CORONAVIRUS UPDATE: The NC State Veterinary Hospital is seeing only emergency patients until further notice.

Veterinary Hospital Changes Reduce Risk While Continuing Care

A Tale of Two Dragons

A beloved animal companion is a family member, and a diagnosis of cancer can be wrenching. Fortunately, advanced cancer treatment for pets is available at world-class facilities such as the NC State Veterinary Hospital.

But less is known about the most effective ways to treat cancer in exotic pets. That’s why the Petco Foundation and Blue Buffalo have created cancer treatment funds at leading veterinary hospitals like NC State. The treatment funds help pet owners defray the cost of treating companion animal cancers. These generous investments help pet parents focus on providing the best possible care for their pets rather than the cost of care.

Atlas and Ramsey were both brought to NC State by the same owners, Brandon Hinds and Cristian Burris. Hinds and Burris are especially interested in reptile rescue.

When Atlas became lethargic and wasn’t eating well, Hinds and Burris brought him to the exotic animal service at the veterinary hospital in September 2018, and he was diagnosed with lymphoid leukemia. The preferred therapy involved treating Atlas with several rounds of chemotherapy, which would have been a significant financial burden for the owners. With the help of the Petco Foundation and Blue Buffalo Cancer Treatment Fund however, they were able to begin treatment.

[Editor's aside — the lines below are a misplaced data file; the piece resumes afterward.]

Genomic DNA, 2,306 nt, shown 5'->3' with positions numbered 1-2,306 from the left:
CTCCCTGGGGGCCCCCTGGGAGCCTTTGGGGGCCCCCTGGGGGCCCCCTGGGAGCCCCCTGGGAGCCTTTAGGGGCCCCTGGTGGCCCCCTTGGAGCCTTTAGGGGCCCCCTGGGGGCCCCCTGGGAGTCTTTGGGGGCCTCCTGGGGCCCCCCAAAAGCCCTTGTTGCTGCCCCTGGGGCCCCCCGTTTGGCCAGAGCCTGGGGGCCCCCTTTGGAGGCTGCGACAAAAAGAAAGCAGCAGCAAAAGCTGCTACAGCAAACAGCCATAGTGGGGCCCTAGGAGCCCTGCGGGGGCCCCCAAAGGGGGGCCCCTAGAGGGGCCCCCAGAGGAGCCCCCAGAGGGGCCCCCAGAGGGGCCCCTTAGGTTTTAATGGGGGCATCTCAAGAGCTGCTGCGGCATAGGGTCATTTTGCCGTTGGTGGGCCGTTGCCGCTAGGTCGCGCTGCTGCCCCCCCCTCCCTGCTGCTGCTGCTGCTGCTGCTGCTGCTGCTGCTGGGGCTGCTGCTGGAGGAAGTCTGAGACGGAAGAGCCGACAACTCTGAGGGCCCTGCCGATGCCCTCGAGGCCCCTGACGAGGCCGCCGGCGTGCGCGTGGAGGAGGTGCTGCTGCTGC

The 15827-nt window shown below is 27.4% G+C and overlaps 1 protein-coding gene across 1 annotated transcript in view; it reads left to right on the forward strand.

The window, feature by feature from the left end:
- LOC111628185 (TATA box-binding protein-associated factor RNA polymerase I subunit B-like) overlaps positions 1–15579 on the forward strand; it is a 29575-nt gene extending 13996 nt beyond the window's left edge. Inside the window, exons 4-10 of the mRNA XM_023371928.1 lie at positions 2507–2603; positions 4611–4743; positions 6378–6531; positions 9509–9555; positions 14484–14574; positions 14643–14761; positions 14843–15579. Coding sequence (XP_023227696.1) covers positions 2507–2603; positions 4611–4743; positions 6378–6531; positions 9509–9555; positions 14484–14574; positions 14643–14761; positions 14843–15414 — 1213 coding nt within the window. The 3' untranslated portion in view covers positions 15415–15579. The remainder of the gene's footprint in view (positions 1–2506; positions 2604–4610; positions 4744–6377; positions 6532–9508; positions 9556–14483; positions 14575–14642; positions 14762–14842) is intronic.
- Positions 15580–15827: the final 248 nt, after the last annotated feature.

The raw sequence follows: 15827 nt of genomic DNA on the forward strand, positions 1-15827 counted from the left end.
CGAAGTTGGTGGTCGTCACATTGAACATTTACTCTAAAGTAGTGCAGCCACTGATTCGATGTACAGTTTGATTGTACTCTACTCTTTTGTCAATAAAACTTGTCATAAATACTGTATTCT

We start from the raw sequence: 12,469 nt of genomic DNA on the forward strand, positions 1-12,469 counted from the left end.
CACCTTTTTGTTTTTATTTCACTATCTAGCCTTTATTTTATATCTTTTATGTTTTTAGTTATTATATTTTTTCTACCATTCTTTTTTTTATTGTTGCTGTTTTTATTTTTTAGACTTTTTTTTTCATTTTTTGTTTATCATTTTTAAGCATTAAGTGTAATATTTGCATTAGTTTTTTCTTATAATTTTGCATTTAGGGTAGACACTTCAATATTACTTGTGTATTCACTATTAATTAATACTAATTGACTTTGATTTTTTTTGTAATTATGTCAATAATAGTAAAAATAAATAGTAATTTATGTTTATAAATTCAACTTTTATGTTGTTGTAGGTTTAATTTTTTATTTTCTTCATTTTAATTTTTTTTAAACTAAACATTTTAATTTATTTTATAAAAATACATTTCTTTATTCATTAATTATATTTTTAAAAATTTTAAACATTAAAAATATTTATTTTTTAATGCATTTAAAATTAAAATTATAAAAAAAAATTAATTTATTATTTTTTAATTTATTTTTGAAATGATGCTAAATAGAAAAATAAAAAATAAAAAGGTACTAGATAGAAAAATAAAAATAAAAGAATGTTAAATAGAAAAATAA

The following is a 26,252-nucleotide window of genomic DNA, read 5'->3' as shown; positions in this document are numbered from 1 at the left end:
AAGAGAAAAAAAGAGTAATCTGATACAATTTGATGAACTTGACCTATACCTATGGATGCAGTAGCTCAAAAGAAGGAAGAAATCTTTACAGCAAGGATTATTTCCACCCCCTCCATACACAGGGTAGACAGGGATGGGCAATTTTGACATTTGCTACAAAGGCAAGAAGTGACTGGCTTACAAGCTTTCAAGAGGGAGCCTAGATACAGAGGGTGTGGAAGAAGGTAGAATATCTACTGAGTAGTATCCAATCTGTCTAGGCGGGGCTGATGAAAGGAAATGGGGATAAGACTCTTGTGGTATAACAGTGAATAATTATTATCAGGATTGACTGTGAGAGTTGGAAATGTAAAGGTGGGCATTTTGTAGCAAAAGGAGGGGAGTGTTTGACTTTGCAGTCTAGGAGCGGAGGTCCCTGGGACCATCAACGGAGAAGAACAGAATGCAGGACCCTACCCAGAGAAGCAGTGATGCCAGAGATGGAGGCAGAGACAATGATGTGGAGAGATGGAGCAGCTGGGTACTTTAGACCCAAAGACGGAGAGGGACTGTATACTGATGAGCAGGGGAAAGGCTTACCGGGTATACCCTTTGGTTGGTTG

Sadly, Atlas’ health had already deteriorated, and he died a short time later. Hinds and Burris were back at NC State with Ramsey last January. Initially, they noticed Ramsey had a toe on a rear foot that was sticking up strangely. When they took him in for medical attention, in addition to discovering that he was suffering from gout, they also learned that Ramsey, too, had lymphoid leukemia.

The coincidence of two bearded dragons belonging to the same owners developing leukemia provided a unique opportunity for comparison.

a bearded dragon receives treatment

Bearded dragon Ramsey receives treatment for his lymphoma. Photo by John Joyner/NC State Veterinary Medicine

The differences between the two are striking. Unlike Atlas, who had been lethargic when he came to NC State, Ramsey was alert, responsive and very mobile. He was spunky, as Burris describes him.

Tara Harrison, CVM assistant professor and clinician who was in charge of Atlas and Ramsey’s cases, said learning from one case to the next is one of the major goals of the Petco Foundation and Blue Buffalo Cancer Treatment Fund’s grant program.

“I think what we learned from them is to make sure to adjust and watch for secondary infection,” she said. “So we had Ramsey on antibiotics, and we also did more blood work monitoring.”

As a result, Ramsey’s results improved compared with Atlas, and he survived through the end of the year. The disease still took a toll, though, and eventually he also passed away.

Nevertheless, the opportunity to take lessons learned from Atlas’ case and apply them to Ramsey results in considerably improved survival time. Harrison hopes that she and NC State clinicians will continue to learn more thanks to the continuing support of the Petco Foundation and the Blue Buffalo Cancer Treatment Fund.

~Steve Volstad/NC State Veterinary Medicine